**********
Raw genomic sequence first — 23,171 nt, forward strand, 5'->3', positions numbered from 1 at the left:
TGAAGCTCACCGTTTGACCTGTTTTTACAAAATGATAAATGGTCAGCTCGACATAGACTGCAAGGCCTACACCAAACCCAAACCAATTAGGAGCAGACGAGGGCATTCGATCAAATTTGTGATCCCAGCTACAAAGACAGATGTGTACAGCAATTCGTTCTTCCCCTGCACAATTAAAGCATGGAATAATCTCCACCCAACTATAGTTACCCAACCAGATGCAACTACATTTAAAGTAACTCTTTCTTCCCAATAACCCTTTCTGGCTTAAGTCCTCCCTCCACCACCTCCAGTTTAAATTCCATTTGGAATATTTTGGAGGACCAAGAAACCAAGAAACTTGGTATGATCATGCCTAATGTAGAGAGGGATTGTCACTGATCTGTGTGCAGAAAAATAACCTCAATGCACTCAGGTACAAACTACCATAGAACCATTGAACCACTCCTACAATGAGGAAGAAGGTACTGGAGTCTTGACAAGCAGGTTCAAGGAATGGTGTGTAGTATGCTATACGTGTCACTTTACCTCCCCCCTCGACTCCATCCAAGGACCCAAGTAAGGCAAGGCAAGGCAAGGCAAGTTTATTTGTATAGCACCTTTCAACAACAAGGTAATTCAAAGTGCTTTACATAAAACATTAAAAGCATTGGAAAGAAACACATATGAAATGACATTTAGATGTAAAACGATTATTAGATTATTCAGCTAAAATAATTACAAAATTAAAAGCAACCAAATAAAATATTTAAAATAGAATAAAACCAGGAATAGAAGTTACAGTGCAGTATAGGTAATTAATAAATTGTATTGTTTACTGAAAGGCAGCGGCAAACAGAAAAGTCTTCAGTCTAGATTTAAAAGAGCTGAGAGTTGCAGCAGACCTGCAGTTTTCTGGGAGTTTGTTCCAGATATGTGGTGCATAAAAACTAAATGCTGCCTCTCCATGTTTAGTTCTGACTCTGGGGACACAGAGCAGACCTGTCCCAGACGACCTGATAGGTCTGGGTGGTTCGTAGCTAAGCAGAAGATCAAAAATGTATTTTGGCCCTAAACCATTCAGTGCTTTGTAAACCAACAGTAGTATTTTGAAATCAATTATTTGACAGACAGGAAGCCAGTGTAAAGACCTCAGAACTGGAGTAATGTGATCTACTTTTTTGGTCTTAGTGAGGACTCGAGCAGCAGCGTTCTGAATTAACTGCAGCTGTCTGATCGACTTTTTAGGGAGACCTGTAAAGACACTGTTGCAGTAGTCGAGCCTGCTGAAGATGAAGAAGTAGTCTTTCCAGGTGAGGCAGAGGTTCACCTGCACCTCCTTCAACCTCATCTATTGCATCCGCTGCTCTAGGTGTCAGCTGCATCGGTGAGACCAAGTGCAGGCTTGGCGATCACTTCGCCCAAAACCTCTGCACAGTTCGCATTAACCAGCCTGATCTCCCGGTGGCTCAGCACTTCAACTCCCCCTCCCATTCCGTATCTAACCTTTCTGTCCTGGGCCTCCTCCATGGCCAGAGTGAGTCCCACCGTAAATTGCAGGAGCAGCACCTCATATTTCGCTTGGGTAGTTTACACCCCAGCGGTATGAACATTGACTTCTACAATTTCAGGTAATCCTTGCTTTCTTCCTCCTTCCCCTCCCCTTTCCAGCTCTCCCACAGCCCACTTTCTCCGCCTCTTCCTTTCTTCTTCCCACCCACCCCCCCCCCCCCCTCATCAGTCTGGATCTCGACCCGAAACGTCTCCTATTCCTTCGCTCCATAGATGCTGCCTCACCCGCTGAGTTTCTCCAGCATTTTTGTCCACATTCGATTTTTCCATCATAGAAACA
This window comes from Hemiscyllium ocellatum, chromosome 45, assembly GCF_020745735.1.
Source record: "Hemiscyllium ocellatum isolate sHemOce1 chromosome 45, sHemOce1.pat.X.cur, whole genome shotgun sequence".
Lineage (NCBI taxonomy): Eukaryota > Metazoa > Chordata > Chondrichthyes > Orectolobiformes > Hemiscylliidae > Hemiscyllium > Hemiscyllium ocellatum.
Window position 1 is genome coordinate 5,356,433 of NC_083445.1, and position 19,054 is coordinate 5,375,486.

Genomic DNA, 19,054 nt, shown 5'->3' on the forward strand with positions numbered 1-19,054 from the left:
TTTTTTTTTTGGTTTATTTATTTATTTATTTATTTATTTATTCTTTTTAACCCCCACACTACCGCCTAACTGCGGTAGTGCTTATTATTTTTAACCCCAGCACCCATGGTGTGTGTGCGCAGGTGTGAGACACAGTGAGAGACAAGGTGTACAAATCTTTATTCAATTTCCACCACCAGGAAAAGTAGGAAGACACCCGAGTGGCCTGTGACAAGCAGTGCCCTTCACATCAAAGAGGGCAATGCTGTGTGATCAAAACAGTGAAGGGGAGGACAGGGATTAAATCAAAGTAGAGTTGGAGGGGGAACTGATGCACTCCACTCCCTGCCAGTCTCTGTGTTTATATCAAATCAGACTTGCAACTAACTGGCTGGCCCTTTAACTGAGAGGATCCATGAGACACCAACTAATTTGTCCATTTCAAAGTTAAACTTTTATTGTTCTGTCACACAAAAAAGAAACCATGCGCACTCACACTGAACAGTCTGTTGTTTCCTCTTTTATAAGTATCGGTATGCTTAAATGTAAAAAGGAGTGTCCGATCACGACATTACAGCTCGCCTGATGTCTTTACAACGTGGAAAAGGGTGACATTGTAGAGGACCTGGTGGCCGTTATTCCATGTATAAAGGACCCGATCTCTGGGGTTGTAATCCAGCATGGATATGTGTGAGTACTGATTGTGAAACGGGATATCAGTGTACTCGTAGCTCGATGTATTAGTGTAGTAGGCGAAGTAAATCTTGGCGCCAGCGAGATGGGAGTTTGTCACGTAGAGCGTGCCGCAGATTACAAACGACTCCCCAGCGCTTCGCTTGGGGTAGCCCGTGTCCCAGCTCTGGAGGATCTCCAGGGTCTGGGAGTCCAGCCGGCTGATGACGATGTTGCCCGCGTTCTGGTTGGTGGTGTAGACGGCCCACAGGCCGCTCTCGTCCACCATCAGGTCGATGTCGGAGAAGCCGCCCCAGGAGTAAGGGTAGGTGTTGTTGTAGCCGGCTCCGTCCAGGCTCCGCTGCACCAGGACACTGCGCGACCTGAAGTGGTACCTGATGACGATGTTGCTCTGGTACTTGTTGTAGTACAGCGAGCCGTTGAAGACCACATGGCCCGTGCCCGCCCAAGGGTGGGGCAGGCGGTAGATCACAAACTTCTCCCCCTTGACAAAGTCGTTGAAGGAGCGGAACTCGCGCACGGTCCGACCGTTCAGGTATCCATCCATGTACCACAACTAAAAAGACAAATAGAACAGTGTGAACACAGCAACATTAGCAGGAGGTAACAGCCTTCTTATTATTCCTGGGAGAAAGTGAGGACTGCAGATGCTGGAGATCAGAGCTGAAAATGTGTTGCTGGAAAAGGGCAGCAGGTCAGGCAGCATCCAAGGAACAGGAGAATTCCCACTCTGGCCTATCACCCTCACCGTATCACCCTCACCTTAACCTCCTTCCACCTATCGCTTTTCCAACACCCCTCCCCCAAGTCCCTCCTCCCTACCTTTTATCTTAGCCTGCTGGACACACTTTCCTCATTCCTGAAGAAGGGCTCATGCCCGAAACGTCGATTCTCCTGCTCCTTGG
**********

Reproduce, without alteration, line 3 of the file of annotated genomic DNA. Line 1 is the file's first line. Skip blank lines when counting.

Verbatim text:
This window comes from Hemiscyllium ocellatum, chromosome 45, assembly GCF_020745735.1.